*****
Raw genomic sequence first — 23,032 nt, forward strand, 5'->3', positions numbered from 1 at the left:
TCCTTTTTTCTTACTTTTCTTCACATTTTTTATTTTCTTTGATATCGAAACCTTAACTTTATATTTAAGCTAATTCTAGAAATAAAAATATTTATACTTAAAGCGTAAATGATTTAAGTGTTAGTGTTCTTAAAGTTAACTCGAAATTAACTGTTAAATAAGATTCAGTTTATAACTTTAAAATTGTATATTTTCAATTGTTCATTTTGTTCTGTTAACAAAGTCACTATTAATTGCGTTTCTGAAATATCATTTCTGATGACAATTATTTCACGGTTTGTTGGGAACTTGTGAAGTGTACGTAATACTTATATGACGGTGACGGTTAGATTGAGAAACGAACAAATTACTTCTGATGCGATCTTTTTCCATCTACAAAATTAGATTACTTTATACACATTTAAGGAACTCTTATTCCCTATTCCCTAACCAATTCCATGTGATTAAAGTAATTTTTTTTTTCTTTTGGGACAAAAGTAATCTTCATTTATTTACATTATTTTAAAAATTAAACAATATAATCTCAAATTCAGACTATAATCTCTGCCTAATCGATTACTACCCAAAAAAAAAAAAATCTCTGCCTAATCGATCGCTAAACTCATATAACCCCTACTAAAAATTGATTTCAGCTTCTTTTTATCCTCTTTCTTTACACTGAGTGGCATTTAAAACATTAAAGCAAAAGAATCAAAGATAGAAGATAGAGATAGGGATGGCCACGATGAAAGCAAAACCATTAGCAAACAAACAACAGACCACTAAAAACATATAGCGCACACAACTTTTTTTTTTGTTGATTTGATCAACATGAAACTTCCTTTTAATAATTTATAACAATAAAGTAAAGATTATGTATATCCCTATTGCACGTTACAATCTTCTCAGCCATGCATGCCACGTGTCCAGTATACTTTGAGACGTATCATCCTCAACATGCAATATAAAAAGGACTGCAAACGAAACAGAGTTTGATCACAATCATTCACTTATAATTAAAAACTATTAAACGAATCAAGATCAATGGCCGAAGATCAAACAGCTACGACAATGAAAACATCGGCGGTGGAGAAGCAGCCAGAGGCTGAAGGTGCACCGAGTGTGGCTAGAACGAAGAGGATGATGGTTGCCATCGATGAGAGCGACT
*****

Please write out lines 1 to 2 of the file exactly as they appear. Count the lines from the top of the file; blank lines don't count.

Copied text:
Raw genomic sequence first — 23,032 nt, forward strand, 5'->3', positions numbered from 1 at the left:
TCCTTTTTTCTTACTTTTCTTCACATTTTTTATTTTCTTTGATATCGAAACCTTAACTTTATATTTAAGCTAATTCTAGAAATAAAAATATTTATACTTAAAGCGTAAATGATTTAAGTGTTAGTGTTCTTAAAGTTAACTCGAAATTAACTGTTAAATAAGATTCAGTTTATAACTTTAAAATTGTATATTTTCAATTGTTCATTTTGTTCTGTTAACAAAGTCACTATTAATTGCGTTTCTGAAATATCATTTCTGATGACAATTATTTCACGGTTTGTTGGGAACTTGTGAAGTGTACGTAATACTTATATGACGGTGACGGTTAGATTGAGAAACGAACAAATTACTTCTGATGCGATCTTTTTCCATCTACAAAATTAGATTACTTTATACACATTTAAGGAACTCTTATTCCCTATTCCCTAACCAATTCCATGTGATTAAAGTAATTTTTTTTTTCTTTTGGGACAAAAGTAATCTTCATTTATTTACATTATTTTAAAAATTAAACAATATAATCTCAAATTCAGACTATAATCTCTGCCTAATCGATTACTACCCAAAAAAAAAAAAATCTCTGCCTAATCGATCGCTAAACTCATATAACCCCTACTAAAAATTGATTTCAGCTTCTTTTTATCCTCTTTCTTTACACTGAGTGGCATTTAAAACATTAAAGCAAAAGAATCAAAGATAGAAGATAGAGATAGGGATGGCCACGATGAAAGCAAAACCATTAGCAAACAAACAACAGACCACTAAAAACATATAGCGCACACAACTTTTTTTTTTGTTGATTTGATCAACATGAAACTTCCTTTTAATAATTTATAACAATAAAGTAAAGATTATGTATATCCCTATTGCACGTTACAATCTTCTCAGCCATGCATGCCACGTGTCCAGTATACTTTGAGACGTATCATCCTCAACATGCAATATAAAAAGGACTGCAAACGAAACAGAGTTTGATCACAATCATTCACTTATAATTAAAAACTATTAAACGAATCAAGATCAATGGCCGAAGATCAAACAGCTACGACAATGAAAACATCGGCGGTGGAGAAGCAGCCAGAGGCTGAAGGTGCACCGAGTGTGGCTAGAACGAAGAGGATGATGGTTGCCATCGATGAGAGCGACT